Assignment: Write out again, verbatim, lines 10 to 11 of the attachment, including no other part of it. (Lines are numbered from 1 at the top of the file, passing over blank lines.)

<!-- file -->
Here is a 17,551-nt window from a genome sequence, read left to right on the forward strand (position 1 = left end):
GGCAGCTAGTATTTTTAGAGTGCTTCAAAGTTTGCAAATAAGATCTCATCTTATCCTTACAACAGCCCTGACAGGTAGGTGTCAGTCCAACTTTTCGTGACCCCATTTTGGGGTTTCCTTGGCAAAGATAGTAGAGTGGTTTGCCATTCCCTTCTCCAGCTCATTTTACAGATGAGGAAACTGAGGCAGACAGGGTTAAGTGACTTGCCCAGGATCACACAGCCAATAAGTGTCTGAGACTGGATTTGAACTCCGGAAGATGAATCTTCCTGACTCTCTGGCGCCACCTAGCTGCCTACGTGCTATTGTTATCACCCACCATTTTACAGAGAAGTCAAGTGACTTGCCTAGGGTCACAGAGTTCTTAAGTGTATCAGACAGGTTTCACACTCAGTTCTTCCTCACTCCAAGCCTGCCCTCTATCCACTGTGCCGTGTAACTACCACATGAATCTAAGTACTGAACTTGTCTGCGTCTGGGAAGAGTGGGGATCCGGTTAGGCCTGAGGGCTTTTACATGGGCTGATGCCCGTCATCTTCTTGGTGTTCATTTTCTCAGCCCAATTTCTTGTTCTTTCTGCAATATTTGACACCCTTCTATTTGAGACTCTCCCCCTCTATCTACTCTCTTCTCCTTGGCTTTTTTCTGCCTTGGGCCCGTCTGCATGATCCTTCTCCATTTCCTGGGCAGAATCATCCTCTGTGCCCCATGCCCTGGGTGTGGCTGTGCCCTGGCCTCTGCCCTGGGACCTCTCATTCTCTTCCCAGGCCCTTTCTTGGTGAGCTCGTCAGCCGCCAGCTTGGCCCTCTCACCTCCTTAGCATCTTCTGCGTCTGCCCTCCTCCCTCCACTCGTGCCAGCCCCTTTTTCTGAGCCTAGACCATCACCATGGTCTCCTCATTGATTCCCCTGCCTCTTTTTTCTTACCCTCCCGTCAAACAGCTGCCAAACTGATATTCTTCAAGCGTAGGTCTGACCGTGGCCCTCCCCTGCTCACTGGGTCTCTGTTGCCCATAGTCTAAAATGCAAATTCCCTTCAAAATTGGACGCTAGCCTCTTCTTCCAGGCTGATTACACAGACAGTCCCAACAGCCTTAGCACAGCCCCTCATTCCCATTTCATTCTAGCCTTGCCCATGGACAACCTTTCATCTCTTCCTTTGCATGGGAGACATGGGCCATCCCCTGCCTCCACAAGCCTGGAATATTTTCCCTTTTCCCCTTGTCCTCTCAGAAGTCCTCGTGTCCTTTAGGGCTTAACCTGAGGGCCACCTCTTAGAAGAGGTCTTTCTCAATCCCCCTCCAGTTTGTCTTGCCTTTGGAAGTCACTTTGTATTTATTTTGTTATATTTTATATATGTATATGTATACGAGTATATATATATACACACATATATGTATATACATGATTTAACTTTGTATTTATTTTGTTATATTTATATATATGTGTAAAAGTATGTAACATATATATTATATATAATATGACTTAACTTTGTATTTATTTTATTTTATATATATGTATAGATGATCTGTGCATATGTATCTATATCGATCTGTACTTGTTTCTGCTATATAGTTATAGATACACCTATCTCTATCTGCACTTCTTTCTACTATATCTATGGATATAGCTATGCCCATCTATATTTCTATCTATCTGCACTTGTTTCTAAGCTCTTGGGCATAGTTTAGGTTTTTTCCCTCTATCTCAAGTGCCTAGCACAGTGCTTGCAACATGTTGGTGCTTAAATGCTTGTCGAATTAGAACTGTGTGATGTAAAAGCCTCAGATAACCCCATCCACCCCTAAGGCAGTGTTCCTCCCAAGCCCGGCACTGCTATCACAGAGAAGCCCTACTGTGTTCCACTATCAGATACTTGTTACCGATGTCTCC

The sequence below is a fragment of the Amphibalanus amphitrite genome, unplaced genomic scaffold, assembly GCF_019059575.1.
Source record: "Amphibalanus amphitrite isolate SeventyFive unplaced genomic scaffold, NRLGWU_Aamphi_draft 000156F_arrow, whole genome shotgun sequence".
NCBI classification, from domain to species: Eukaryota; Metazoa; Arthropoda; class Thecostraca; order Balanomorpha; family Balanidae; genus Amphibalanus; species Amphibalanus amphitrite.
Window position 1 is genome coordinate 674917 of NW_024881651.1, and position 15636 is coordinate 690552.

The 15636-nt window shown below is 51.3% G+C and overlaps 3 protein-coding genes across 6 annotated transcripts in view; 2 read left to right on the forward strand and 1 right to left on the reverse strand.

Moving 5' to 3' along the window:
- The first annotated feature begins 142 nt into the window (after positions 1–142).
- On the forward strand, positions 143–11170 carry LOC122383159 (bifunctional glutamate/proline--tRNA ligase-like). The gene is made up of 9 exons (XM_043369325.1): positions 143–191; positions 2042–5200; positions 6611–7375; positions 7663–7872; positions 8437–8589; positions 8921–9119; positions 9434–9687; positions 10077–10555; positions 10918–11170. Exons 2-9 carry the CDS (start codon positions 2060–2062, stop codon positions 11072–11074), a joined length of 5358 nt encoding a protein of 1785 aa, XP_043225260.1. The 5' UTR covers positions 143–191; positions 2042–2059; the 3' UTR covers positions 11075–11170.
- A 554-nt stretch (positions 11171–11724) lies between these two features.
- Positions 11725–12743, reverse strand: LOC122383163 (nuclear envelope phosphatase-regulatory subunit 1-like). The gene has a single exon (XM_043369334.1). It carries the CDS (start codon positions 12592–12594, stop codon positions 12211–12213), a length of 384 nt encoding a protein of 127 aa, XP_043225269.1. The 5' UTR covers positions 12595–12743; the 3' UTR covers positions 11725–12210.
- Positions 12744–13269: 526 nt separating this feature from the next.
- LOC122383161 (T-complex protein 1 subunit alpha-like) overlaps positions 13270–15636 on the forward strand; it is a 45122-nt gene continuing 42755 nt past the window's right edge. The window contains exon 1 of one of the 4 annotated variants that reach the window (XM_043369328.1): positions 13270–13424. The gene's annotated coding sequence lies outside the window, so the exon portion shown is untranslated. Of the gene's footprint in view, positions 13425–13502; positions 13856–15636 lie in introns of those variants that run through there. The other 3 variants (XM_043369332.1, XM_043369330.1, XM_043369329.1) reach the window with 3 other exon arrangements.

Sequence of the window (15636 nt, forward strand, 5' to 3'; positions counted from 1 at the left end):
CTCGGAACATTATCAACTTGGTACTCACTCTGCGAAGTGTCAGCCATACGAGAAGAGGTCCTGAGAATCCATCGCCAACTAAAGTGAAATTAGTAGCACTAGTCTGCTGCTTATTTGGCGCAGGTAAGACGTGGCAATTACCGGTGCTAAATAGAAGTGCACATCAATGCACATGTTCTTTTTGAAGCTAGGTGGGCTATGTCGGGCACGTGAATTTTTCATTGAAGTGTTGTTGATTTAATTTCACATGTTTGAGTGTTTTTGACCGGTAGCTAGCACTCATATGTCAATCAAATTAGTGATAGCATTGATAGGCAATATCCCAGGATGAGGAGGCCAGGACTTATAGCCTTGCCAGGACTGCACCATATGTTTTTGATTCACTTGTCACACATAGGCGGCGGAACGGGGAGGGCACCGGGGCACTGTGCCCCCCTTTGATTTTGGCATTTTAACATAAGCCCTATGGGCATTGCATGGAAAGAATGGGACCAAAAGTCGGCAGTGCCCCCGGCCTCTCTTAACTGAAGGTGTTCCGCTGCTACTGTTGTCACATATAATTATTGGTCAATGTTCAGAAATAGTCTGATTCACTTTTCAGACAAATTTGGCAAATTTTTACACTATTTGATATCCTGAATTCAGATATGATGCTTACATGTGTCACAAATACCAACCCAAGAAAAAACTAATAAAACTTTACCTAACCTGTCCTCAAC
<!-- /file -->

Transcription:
- On the forward strand, positions 143–11170 carry LOC122383159 (bifunctional glutamate/proline--tRNA ligase-like). The gene is made up of 9 exons (XM_043369325.1): positions 143–191; positions 2042–5200; positions 6611–7375; positions 7663–7872; positions 8437–8589; positions 8921–9119; positions 9434–9687; positions 10077–10555; positions 10918–11170. Exons 2-9 carry the CDS (start codon positions 2060–2062, stop codon positions 11072–11074), a joined length of 5358 nt encoding a protein of 1785 aa, XP_043225260.1. The 5' UTR covers positions 143–191; positions 2042–2059; the 3' UTR covers positions 11075–11170.
- A 554-nt stretch (positions 11171–11724) lies between these two features.